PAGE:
Less than a minute since standing up again after a violent collision with Micah Richards of Manchester City, Toni Kroos was back at it, almost effortlessly dispossessing Yaya Touré to prolong a Bayern attack.
That's normal for Kroos, to bounce back from an amount of adversity as if it never happened.
It can be said that the midfielder earning a starting position at the beginning of this season, after the injury that ruled him out of the final three months of Bayern's historic campaign, is a perfect example of that as well. This also lends itself to the broader point of Pep Guardiola's faith in him. To many, the single most impressive characteristic of Pep Guardiola's first 100 days as manager of FC Bayern is that he has been correct every time he has put an emphasis on a certain player.
Be it Jerome Boateng, Philipp Lahm being played in the midfield (and for that matter, Rafinha at the back) and especially Toni Kroos pairing with Bastian Schweinsteiger in the forward-moving midfield, Pep has been right every time.
Of course, Catalonia's favorite son certainly has a sizable chunk of the best players in the world to pick from, true. But not many managers would dare switch Philipp Lahm's position entirely. Even though he has played on both sides of the defense in recent seasons, Bayern's captain rarely entered the midfield as anything other than a superfluous attacking accessory; a player not needed in the attack but one who could join without compromising the defense.
On the surface, it may appear that Kroos has been the beneficiary of the injury wave that hit Bayern around the time of the UEFA Super Cup, which claimed midfielders Javi Martinez, Thiago Alcantara and Mario Götze to take Bayern from "FC Midfield" to being spread pretty thin everywhere but the wings. On the contrary, Kroos was the first choice from the very beginning, and with good reason.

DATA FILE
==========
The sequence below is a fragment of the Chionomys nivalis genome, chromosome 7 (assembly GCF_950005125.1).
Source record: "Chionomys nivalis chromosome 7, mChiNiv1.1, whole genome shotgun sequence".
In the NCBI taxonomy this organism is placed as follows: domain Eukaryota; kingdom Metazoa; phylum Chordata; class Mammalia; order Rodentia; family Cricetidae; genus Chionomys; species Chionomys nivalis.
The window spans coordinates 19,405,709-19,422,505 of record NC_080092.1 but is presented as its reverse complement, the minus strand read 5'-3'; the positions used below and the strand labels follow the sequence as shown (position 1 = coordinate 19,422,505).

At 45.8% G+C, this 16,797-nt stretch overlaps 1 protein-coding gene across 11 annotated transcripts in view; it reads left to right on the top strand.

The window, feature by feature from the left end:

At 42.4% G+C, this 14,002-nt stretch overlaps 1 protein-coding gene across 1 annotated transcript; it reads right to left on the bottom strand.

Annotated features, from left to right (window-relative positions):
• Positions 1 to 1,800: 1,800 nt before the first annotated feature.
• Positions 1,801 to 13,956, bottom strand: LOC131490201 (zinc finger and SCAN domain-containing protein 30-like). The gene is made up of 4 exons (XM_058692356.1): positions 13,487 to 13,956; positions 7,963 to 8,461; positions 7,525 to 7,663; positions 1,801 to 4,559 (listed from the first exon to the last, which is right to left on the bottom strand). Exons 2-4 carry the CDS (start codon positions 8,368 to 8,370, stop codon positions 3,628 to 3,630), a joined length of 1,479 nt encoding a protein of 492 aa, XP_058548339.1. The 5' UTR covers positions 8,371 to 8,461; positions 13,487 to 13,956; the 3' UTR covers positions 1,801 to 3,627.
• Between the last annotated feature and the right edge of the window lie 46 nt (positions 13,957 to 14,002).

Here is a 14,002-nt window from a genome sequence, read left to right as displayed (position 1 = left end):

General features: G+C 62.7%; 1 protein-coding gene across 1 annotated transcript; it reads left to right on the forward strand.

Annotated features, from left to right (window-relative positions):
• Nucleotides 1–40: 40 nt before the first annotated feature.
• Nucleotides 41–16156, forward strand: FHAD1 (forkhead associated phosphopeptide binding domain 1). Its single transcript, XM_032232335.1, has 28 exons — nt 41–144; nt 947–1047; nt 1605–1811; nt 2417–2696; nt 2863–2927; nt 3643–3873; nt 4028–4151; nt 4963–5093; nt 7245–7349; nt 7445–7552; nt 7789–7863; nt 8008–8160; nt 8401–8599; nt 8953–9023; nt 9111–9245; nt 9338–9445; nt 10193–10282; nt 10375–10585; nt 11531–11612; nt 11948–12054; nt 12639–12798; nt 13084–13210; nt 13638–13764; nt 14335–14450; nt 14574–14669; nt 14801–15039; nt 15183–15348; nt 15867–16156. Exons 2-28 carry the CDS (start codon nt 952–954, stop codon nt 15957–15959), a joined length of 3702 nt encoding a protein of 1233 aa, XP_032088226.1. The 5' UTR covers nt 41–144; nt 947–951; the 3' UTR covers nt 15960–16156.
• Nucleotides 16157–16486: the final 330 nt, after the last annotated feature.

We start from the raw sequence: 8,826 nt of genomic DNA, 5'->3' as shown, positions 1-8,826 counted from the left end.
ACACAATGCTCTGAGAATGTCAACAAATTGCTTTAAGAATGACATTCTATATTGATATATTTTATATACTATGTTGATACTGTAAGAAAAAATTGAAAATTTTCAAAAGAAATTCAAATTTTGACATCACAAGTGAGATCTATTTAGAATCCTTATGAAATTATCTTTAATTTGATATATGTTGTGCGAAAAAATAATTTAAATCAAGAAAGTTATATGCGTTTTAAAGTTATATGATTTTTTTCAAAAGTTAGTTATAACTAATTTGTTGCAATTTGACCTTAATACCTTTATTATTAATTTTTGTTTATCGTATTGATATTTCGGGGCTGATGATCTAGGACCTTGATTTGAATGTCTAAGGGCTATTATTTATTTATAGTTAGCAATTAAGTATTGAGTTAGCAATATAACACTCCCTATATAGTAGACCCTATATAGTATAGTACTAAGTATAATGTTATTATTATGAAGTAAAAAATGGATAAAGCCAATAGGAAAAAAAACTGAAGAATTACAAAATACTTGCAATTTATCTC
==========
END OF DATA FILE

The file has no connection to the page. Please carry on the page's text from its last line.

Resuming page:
As with all of Bayern's central midfielders, what is between the ears is the key to success and what's beneath is merely the vehicle with which the task is accomplished. With Kroos this is even more true, because he is usually one of the slowest players on the ball of anyone on the field. To make up for this particular deficiency, Kroos has developed a superb sense of spacial awareness (maybe he picked that up from Müller after all these years) to go along with his natural sense of anticipation.
This anticipation was on display against Manchester City just after the ten-minute mark of the match.
After Arjen Robben won a Bayern corner, Kroos set up in his usual containment position maybe ten yards back from the top of the box. Ribery's corner was towards Müller who had his back towards the goal, but the even lankiest player in the match couldn't control it well enough to make a quick turn and have a shot.
At this point, Müller makes a poor decision by sending a ball with no extra pace towards Kroos, but the pass never made it that far. Only down one, City were more than happy to see if they could break on the counter, and charged forward with no less than seven of their ten outfield players, led by Sergio Agüero.
Kroos, though, had other ideas. Rather than track back and defend with the bulk of the FCB defensive line, he attacked the ball and Agüero. With a sliding challenge, Kroos knocked the ball all the way back to the end line for a goal kick.
Lending to the unpredictability factor that Guardiola has held in high such regard, Kroos and Bastian Schweinsteiger never picked a side to work on for an extended period of time. The pair switched from the left to the right parts of the central midfield every ten minutes or so in order for Ribery and Robben on the wings to have fresh movement and different runs to back up their actions on the ball, in addition to not allowing Touré, Luiz Rosa, Kompany and Nastasic settle into the match.